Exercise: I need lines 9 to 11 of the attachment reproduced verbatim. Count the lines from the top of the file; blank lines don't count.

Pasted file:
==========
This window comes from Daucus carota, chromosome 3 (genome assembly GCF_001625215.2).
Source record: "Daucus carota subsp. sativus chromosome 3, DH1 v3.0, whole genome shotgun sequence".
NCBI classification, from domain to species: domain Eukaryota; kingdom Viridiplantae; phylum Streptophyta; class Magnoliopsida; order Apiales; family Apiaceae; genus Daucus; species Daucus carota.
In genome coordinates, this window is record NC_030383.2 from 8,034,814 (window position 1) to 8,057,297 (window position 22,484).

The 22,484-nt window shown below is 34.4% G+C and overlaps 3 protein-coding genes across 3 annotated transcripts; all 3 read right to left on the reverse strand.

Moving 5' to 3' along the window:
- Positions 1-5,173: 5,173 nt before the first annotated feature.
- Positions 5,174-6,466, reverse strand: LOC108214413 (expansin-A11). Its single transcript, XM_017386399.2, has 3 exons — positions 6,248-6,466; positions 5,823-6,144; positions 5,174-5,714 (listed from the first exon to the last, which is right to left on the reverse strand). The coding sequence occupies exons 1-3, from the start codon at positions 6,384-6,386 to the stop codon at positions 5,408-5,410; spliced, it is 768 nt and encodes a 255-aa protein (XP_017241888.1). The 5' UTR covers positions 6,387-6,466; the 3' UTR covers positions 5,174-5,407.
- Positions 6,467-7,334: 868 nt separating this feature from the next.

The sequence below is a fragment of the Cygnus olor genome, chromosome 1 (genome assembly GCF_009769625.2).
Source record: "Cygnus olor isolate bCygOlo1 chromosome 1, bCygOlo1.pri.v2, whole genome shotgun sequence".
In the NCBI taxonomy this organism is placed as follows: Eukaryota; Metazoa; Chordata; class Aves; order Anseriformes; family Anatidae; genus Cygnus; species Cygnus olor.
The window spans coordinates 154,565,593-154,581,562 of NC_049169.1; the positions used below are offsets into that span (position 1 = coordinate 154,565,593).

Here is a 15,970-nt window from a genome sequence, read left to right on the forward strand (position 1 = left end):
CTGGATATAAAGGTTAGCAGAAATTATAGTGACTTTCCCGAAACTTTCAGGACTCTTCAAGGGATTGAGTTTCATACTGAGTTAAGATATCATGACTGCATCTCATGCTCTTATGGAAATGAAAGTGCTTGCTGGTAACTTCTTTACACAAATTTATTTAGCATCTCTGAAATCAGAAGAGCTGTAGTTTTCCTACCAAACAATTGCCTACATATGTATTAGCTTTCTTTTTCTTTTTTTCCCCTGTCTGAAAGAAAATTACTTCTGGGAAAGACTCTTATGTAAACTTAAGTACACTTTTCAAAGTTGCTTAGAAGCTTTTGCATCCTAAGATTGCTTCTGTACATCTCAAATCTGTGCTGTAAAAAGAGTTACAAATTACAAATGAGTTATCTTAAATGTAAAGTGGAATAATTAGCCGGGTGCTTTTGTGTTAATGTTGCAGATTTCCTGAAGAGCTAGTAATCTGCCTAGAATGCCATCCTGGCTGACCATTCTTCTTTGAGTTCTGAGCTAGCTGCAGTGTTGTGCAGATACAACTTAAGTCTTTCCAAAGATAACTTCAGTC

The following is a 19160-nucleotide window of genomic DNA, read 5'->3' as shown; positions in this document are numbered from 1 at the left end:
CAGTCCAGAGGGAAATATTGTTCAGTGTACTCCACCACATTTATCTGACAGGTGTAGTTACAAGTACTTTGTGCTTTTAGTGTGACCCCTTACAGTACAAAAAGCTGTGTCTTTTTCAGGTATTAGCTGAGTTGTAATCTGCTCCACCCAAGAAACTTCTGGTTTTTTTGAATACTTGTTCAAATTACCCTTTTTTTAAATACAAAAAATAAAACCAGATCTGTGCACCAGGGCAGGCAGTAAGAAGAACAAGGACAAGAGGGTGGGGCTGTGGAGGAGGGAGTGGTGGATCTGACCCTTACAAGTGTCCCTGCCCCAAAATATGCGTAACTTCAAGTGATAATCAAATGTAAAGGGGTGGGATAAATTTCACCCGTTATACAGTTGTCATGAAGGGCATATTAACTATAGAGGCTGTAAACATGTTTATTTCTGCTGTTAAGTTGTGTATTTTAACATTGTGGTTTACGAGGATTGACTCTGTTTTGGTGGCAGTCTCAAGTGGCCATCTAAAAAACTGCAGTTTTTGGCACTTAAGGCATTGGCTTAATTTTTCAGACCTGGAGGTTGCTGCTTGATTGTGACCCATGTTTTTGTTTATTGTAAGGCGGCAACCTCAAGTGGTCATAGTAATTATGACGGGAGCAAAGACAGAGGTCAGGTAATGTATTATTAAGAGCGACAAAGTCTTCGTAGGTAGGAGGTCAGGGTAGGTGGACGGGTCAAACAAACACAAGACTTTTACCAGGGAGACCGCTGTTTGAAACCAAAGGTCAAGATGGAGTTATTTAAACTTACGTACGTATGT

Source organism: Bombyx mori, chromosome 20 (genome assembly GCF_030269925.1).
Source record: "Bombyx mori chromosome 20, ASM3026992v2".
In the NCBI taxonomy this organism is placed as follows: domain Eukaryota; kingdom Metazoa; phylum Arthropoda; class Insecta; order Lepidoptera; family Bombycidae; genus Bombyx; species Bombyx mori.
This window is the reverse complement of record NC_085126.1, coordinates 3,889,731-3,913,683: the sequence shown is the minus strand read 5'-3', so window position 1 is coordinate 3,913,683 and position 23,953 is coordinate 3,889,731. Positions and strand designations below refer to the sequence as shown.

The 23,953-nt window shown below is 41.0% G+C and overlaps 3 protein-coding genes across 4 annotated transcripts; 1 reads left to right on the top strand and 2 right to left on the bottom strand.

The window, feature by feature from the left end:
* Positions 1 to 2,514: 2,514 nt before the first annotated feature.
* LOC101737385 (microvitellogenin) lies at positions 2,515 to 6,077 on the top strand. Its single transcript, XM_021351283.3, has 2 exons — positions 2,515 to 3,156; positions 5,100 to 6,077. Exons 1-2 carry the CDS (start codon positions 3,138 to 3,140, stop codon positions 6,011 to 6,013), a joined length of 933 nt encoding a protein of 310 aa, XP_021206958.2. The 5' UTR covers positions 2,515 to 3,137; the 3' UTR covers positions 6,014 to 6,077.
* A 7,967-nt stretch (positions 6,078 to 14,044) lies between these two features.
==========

- Positions 6,467-7,334: 868 nt separating this feature from the next.

The sequence below is a fragment of the Cygnus olor genome, chromosome 1 (genome assembly GCF_009769625.2).
Source record: "Cygnus olor isolate bCygOlo1 chromosome 1, bCygOlo1.pri.v2, whole genome shotgun sequence".